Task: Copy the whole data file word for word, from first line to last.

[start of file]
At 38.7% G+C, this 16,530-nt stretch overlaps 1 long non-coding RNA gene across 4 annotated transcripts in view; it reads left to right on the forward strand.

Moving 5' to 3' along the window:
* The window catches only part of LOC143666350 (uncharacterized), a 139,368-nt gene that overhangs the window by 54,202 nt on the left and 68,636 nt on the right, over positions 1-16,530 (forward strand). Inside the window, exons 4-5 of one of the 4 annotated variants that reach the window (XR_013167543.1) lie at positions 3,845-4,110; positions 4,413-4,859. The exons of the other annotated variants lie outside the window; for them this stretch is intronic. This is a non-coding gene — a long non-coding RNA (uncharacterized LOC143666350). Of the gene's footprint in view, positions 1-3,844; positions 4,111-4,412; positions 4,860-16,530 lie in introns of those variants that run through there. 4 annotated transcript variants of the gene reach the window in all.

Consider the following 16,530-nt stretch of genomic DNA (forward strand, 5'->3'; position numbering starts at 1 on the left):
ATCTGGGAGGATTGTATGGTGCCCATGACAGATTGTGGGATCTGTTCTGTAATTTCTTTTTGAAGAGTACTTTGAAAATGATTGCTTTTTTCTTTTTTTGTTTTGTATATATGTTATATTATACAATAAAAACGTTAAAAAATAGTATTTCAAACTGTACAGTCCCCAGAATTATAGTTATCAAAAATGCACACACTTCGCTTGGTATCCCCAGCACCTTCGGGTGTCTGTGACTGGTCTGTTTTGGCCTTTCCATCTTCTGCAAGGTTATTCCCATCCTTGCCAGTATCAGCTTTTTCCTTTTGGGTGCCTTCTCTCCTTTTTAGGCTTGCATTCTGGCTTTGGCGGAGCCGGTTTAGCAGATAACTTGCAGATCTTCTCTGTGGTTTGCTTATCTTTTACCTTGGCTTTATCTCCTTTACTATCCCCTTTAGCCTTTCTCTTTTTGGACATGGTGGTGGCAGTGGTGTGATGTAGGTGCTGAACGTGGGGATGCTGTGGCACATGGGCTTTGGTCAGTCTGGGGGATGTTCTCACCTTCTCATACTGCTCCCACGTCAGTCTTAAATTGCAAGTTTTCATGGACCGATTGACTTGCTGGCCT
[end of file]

At 38.7% G+C, this 16,530-nt stretch overlaps 1 long non-coding RNA gene across 4 annotated transcripts in view; it reads left to right on the forward strand.

Moving 5' to 3' along the window:
* The window catches only part of LOC143666350 (uncharacterized), a 139,368-nt gene that overhangs the window by 54,202 nt on the left and 68,636 nt on the right, over positions 1-16,530 (forward strand). Inside the window, exons 4-5 of one of the 4 annotated variants that reach the window (XR_013167543.1) lie at positions 3,845-4,110; positions 4,413-4,859. The exons of the other annotated variants lie outside the window; for them this stretch is intronic. This is a non-coding gene — a long non-coding RNA (uncharacterized LOC143666350). Of the gene's footprint in view, positions 1-3,844; positions 4,111-4,412; positions 4,860-16,530 lie in introns of those variants that run through there. 4 annotated transcript variants of the gene reach the window in all.

Consider the following 16,530-nt stretch of genomic DNA (forward strand, 5'->3'; position numbering starts at 1 on the left):
ATCTGGGAGGATTGTATGGTGCCCATGACAGATTGTGGGATCTGTTCTGTAATTTCTTTTTGAAGAGTACTTTGAAAATGATTGCTTTTTTCTTTTTTTGTTTTGTATATATGTTATATTATACAATAAAAACGTTAAAAAATAGTATTTCAAACTGTACAGTCCCCAGAATTATAGTTATCAAAAATGCACACACTTCGCTTGGTATCCCCAGCACCTTCGGGTGTCTGTGACTGGTCTGTTTTGGCCTTTCCATCTTCTGCAAGGTTATTCCCATCCTTGCCAGTATCAGCTTTTTCCTTTTGGGTGCCTTCTCTCCTTTTTAGGCTTGCATTCTGGCTTTGGCGGAGCCGGTTTAGCAGATAACTTGCAGATCTTCTCTGTGGTTTGCTTATCTTTTACCTTGGCTTTATCTCCTTTACTATCCCCTTTAGCCTTTCTCTTTTTGGACATGGTGGTGGCAGTGGTGTGATGTAGGTGCTGAACGTGGGGATGCTGTGGCACATGGGCTTTGGTCAGTCTGGGGGATGTTCTCACCTTCTCATACTGCTCCCACGTCAGTCTTAAATTGCAAGTTTTCATGGACCGATTGACTTGCTGGCCT